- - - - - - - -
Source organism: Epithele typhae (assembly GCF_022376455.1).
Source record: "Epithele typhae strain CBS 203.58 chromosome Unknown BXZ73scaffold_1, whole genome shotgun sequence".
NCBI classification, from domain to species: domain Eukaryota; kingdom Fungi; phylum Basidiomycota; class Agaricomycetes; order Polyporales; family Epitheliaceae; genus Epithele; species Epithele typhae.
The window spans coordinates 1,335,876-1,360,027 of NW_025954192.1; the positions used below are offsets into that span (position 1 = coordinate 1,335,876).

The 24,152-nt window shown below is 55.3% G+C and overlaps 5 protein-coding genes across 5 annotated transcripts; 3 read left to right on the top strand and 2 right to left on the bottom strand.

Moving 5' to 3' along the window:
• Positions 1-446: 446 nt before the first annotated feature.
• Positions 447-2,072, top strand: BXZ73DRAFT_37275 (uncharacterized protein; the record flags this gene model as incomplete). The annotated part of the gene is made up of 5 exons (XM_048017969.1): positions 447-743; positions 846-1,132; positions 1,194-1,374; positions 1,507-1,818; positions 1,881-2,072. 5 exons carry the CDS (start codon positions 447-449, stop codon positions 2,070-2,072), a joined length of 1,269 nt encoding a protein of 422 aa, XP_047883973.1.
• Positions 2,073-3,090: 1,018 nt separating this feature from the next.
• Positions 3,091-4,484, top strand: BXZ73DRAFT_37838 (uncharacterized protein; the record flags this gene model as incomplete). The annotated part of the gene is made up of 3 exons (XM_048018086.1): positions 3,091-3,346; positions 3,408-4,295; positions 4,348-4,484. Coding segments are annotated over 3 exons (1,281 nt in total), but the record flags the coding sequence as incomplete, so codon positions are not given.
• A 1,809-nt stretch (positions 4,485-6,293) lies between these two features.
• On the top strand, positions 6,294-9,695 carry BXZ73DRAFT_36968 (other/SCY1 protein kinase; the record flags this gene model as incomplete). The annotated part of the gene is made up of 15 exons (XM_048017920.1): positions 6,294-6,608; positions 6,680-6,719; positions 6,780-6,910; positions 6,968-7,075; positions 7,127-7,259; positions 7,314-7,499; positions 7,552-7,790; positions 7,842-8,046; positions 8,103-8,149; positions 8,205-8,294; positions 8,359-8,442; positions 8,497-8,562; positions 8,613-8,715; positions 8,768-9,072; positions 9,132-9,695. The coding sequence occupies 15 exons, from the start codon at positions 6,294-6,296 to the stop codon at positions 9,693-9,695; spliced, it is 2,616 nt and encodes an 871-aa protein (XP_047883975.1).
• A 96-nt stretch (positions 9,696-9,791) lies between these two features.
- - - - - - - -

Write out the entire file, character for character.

Source organism: Epithele typhae (assembly GCF_022376455.1).
Source record: "Epithele typhae strain CBS 203.58 chromosome Unknown BXZ73scaffold_1, whole genome shotgun sequence".
NCBI classification, from domain to species: domain Eukaryota; kingdom Fungi; phylum Basidiomycota; class Agaricomycetes; order Polyporales; family Epitheliaceae; genus Epithele; species Epithele typhae.
The window spans coordinates 1,335,876-1,360,027 of NW_025954192.1; the positions used below are offsets into that span (position 1 = coordinate 1,335,876).

The 24,152-nt window shown below is 55.3% G+C and overlaps 5 protein-coding genes across 5 annotated transcripts; 3 read left to right on the top strand and 2 right to left on the bottom strand.

Moving 5' to 3' along the window:
• Positions 1-446: 446 nt before the first annotated feature.
• Positions 447-2,072, top strand: BXZ73DRAFT_37275 (uncharacterized protein; the record flags this gene model as incomplete). The annotated part of the gene is made up of 5 exons (XM_048017969.1): positions 447-743; positions 846-1,132; positions 1,194-1,374; positions 1,507-1,818; positions 1,881-2,072. 5 exons carry the CDS (start codon positions 447-449, stop codon positions 2,070-2,072), a joined length of 1,269 nt encoding a protein of 422 aa, XP_047883973.1.
• Positions 2,073-3,090: 1,018 nt separating this feature from the next.
• Positions 3,091-4,484, top strand: BXZ73DRAFT_37838 (uncharacterized protein; the record flags this gene model as incomplete). The annotated part of the gene is made up of 3 exons (XM_048018086.1): positions 3,091-3,346; positions 3,408-4,295; positions 4,348-4,484. Coding segments are annotated over 3 exons (1,281 nt in total), but the record flags the coding sequence as incomplete, so codon positions are not given.
• A 1,809-nt stretch (positions 4,485-6,293) lies between these two features.
• On the top strand, positions 6,294-9,695 carry BXZ73DRAFT_36968 (other/SCY1 protein kinase; the record flags this gene model as incomplete). The annotated part of the gene is made up of 15 exons (XM_048017920.1): positions 6,294-6,608; positions 6,680-6,719; positions 6,780-6,910; positions 6,968-7,075; positions 7,127-7,259; positions 7,314-7,499; positions 7,552-7,790; positions 7,842-8,046; positions 8,103-8,149; positions 8,205-8,294; positions 8,359-8,442; positions 8,497-8,562; positions 8,613-8,715; positions 8,768-9,072; positions 9,132-9,695. The coding sequence occupies 15 exons, from the start codon at positions 6,294-6,296 to the stop codon at positions 9,693-9,695; spliced, it is 2,616 nt and encodes an 871-aa protein (XP_047883975.1).
• A 96-nt stretch (positions 9,696-9,791) lies between these two features.